Eliud Kipchoge just did something unimaginable.
He ran the first sub-two-hour marathon. 26.2 miles in 1 hour 59 mins. That’s an average pace of 4 minutes 38 seconds per mile for two hours straight. If you’ve ever tried running a mile on a treadmill, you’ll know how crazy of a pace that is.
What helps Kipchoge achieve unimaginable things? Let’s hear from the man himself:
“When you’re running with hundreds of people, and you feel that pain. Everyone is feeling the pain. But it’s actually who is tolerating that pain the best who will be more successful than others.”
Kipchoge’s view of pain can teach us something valuable about achieving greatness in our own lives.
One of the most important lessons I’ve had to learn is the difference between pain and suffering, as well as between pleasure and happiness. Most of us, at least subconsciously, feel that if we could just get rid of all the unpleasant experiences and have more pleasant experiences, then we’d be happy.
If I could just get rid of this ugly zit on my forehead.
If only I could get that annoying person to stop speaking so loudly.
If I just had a little more sex.
If only this chair were more comfortable.
We are so focused on running away from the unpleasant, and fervently chasing the pleasant, that we forget to fight for what’s meaningful in our lives. We stop working toward goals with long-term value and instead, chase short-term gratification and the removal of anything that might ruin our comfort.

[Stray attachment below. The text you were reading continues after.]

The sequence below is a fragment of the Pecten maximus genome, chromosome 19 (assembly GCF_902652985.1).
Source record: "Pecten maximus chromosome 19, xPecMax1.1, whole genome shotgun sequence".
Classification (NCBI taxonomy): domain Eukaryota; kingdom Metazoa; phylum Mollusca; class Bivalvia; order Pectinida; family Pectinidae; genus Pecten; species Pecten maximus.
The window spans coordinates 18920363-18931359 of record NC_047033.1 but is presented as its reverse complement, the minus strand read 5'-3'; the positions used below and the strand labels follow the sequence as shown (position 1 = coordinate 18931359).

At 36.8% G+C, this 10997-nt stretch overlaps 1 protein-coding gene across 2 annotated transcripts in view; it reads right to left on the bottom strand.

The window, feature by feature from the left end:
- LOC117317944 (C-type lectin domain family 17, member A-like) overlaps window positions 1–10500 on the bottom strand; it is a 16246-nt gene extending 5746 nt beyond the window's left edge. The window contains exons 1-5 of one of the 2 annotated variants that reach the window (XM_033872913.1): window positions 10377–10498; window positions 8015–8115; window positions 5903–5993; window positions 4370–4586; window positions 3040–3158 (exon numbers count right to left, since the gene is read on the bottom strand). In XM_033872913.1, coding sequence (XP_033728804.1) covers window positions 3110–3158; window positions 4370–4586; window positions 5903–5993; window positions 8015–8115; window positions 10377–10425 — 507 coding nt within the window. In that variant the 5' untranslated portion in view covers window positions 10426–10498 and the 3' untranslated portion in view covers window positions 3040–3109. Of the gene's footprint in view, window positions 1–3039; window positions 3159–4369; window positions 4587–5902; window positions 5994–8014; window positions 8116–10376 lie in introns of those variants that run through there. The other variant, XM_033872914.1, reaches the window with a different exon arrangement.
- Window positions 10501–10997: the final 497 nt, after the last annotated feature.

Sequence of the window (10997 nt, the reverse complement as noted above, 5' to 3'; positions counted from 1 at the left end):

As Kipchoge implies, it’s through the tolerance of pain that we can achieve greatness in life.
One of the key ideas in ancient Buddhist philosophy, and of modern neuroplasticity, is that tolerating unpleasantness is actually a skill you can train yourself in. The ability to tolerate pain is closely related to the Sanskrit word Upekkhā.
Upekkhā, or equanimity in English, is the ability to stay balanced in the midst of chaos. It’s the skill of remaining calm in the face of unpleasant experiences, and not getting yanked around by chasing after pleasant experiences. It’s a strength of mind. Resilience toward what’s difficult.
To achieve success in life, focus on cultivating equanimity. A great way to do this is to practice mindfulness meditation. Simply sit, follow your breathing, and get curious about whatever experience arises (whether pleasant or unpleasant). See if you can notice the urge to push away unpleasant experiences and grasp after pleasant ones. That’s all.
So now here’s my question for you. What’s your sub-two-hour marathon? What’s the goal you truly want to accomplish? What’s your mission on this planet?
You were meant to achieve and accomplish great things. We all have this potential within us. And chances are, it’s just the fear of facing unpleasant that is stopping you.
My advice to you: Feel the fear, do it anyway.
Tolerate the pain and work toward achieving your unimaginable dream. As Kipchoge showed us, it’s those who tolerate pain the best, and who run toward their dreams, who will be more successful than others.